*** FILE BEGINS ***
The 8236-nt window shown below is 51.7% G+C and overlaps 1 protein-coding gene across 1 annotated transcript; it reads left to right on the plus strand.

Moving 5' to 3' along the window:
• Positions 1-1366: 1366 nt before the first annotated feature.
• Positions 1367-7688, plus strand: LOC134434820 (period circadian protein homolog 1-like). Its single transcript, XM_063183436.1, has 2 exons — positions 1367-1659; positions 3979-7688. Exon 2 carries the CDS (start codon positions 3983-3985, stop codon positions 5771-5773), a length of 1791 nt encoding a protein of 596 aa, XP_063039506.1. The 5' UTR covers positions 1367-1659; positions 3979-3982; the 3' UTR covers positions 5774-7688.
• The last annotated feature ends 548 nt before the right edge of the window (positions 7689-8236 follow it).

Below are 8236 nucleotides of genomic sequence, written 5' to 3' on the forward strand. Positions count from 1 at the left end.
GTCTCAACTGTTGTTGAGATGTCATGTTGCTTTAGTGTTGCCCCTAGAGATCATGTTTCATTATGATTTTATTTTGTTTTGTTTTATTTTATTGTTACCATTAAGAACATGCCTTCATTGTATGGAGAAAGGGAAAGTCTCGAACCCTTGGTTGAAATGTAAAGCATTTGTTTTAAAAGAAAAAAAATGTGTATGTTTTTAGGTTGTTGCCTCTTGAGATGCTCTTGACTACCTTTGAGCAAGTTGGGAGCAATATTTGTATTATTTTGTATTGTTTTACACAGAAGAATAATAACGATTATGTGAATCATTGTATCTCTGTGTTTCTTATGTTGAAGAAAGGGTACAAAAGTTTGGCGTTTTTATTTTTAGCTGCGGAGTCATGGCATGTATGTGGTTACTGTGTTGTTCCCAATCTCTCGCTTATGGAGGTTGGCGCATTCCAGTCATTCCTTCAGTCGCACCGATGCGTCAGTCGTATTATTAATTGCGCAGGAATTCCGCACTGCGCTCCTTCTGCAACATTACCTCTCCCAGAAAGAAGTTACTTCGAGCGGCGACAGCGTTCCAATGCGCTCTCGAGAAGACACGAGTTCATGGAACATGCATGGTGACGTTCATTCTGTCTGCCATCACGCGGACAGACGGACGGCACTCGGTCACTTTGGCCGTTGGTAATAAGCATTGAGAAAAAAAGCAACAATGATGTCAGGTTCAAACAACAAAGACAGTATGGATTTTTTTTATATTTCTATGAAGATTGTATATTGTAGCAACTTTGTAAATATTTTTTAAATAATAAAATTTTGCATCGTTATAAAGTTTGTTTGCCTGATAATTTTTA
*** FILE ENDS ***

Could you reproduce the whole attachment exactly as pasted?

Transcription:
The 8236-nt window shown below is 51.7% G+C and overlaps 1 protein-coding gene across 1 annotated transcript; it reads left to right on the plus strand.

Moving 5' to 3' along the window:
• Positions 1-1366: 1366 nt before the first annotated feature.
• Positions 1367-7688, plus strand: LOC134434820 (period circadian protein homolog 1-like). Its single transcript, XM_063183436.1, has 2 exons — positions 1367-1659; positions 3979-7688. Exon 2 carries the CDS (start codon positions 3983-3985, stop codon positions 5771-5773), a length of 1791 nt encoding a protein of 596 aa, XP_063039506.1. The 5' UTR covers positions 1367-1659; positions 3979-3982; the 3' UTR covers positions 5774-7688.
• The last annotated feature ends 548 nt before the right edge of the window (positions 7689-8236 follow it).

Below are 8236 nucleotides of genomic sequence, written 5' to 3' on the forward strand. Positions count from 1 at the left end.
GTCTCAACTGTTGTTGAGATGTCATGTTGCTTTAGTGTTGCCCCTAGAGATCATGTTTCATTATGATTTTATTTTGTTTTGTTTTATTTTATTGTTACCATTAAGAACATGCCTTCATTGTATGGAGAAAGGGAAAGTCTCGAACCCTTGGTTGAAATGTAAAGCATTTGTTTTAAAAGAAAAAAAATGTGTATGTTTTTAGGTTGTTGCCTCTTGAGATGCTCTTGACTACCTTTGAGCAAGTTGGGAGCAATATTTGTATTATTTTGTATTGTTTTACACAGAAGAATAATAACGATTATGTGAATCATTGTATCTCTGTGTTTCTTATGTTGAAGAAAGGGTACAAAAGTTTGGCGTTTTTATTTTTAGCTGCGGAGTCATGGCATGTATGTGGTTACTGTGTTGTTCCCAATCTCTCGCTTATGGAGGTTGGCGCATTCCAGTCATTCCTTCAGTCGCACCGATGCGTCAGTCGTATTATTAATTGCGCAGGAATTCCGCACTGCGCTCCTTCTGCAACATTACCTCTCCCAGAAAGAAGTTACTTCGAGCGGCGACAGCGTTCCAATGCGCTCTCGAGAAGACACGAGTTCATGGAACATGCATGGTGACGTTCATTCTGTCTGCCATCACGCGGACAGACGGACGGCACTCGGTCACTTTGGCCGTTGGTAATAAGCATTGAGAAAAAAAGCAACAATGATGTCAGGTTCAAACAACAAAGACAGTATGGATTTTTTTTATATTTCTATGAAGATTGTATATTGTAGCAACTTTGTAAATATTTTTTAAATAATAAAATTTTGCATCGTTATAAAGTTTGTTTGCCTGATAATTTTTA